You might not have heard about it – and that was hardly an accident – but the Assembly Education Committee held a hearing this week to discuss some of the most-watched topics in California education that resulted from the historic Vergara v. California decision.
It’s no surprise that the committee leadership chose the middle of December, when most legislators are out of town, to discuss hot-button issues such as teacher tenure and “last-in, first-out” layoff policies. It’s not shocking, either, that the usual suspects were invited to deliver recycled commentary and expected responses. Committee Chairman Patrick O’Donnell’s handpicked guest list, stacked in support of powerful special interests, indicates that attempts to find honest and lasting solutions to some of our state’s toughest education problems are not being taken seriously.
What was surprising to me is that the committee did not invite the people impacted most by these laws and the state’s outdated Education Code.
Legislators should be listening to students, parents, teachers, school leaders and community members – folks who have a lot to say. Over the past seven months, Students Matter – the organization I founded that sponsored the Vergara education equality lawsuit – traveled across California alongside Rep. George Miller to sit down with communities about their public-education experiences and discover how the system can best be improved to serve students.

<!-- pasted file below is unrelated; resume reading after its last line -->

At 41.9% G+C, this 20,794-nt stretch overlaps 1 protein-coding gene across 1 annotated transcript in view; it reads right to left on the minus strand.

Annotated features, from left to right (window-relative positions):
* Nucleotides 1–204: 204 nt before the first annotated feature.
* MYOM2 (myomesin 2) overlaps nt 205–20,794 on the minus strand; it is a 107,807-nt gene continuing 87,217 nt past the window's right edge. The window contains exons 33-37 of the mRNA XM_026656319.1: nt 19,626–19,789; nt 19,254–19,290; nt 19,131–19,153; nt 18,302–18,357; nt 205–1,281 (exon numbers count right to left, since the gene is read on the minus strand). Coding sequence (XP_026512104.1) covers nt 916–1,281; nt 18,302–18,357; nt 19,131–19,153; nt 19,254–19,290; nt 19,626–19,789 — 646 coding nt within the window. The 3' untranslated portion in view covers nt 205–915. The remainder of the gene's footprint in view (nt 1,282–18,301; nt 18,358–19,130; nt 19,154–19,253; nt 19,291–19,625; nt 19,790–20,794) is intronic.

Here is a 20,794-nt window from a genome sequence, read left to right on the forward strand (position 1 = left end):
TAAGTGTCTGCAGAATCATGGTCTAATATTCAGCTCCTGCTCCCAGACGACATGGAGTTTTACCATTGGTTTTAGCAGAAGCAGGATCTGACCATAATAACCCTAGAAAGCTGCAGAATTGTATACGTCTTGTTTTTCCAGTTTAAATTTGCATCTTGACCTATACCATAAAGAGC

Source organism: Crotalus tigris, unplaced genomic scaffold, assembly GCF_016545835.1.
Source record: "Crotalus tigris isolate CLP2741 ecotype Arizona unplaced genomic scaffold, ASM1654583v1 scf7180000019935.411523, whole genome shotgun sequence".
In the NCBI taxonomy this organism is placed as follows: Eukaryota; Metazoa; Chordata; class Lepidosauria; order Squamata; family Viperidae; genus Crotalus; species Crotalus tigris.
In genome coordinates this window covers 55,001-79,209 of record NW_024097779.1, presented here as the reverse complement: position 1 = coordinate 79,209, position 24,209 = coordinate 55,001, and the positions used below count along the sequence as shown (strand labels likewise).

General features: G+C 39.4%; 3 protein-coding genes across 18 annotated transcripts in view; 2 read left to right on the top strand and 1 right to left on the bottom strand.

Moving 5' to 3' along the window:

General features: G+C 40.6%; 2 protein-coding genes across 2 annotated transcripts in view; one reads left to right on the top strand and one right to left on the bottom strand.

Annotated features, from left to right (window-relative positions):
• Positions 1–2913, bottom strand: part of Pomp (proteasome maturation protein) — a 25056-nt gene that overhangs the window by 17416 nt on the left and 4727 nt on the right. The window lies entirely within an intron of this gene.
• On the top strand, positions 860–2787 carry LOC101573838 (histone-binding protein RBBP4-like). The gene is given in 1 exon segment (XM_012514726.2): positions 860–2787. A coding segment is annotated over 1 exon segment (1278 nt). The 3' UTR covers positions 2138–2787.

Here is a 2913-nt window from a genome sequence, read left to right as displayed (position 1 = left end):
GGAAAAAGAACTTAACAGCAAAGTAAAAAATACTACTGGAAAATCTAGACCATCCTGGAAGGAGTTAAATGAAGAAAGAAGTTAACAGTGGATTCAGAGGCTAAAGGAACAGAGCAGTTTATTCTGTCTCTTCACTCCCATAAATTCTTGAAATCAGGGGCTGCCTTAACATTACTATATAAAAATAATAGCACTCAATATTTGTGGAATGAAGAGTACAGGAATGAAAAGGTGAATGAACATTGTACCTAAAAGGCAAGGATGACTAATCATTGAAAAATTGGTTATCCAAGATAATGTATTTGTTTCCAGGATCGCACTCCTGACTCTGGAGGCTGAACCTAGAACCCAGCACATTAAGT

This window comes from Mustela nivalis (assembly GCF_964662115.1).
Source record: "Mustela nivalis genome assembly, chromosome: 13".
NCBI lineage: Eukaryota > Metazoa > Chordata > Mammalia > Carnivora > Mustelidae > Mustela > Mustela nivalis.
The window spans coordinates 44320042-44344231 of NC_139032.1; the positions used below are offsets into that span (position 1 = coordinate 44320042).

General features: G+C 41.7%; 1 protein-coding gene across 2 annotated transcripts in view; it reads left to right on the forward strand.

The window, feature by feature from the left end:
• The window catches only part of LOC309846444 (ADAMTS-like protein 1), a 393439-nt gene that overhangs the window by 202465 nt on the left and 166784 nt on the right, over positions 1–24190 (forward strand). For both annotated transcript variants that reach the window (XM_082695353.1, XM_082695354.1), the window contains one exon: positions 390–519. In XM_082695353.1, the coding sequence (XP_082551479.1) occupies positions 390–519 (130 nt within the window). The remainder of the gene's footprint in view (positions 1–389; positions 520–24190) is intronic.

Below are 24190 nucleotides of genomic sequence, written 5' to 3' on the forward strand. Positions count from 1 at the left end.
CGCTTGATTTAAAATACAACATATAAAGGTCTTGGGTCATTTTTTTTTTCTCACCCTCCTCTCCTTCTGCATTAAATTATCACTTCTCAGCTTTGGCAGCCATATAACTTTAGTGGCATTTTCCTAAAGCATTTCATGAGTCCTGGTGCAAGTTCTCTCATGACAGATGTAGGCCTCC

We listened to everyone and anyone willing to speak to us. We had unfiltered conversations that provided a window into people’s vision for public education.
We heard from teachers-of-the-year that the decision to grant tenure should be based on demonstrated effectiveness, not just time spent in a classroom. When budget shortfalls occur, parents and students are tired of seeing effective teachers pushed out simply because they lack seniority. Educators and community members alike agreed that layoff decisions and dismissals should be made based on job performance.
At Tuesday’s hearing, however, parents and students were not invited to the table, and when they did ask for a seat, they were ignored. Evelyn Macias, the parent of a Vergara plaintiff, submitted a letter requesting an opportunity to share her story, but she never heard back. When she tried to speak during the public comment period of Tuesday’s hearing, her microphone was turned off in mid-sentence. The Education Committee leadership is telling her and other parents, students and community members that their voices are neither valued nor welcomed.
Californians are craving common-sense policies that put the best interests of our children first. An effective teacher in every classroom, in every ZIP code, is an achievable goal. Any policy going forward should respect, reward and retain excellent teachers, while giving every child in California access to an effective education.
For too long, the education debate in Sacramento has taken place behind closed doors, dominated by special interests and with no opportunity for the voices of parents, students and teachers to be heard. Students Matter is committed to bringing these community voices to the Capitol.
David F. Welch of Atherton is founder of Students Matter and can be contacted at firstname.lastname@example.org.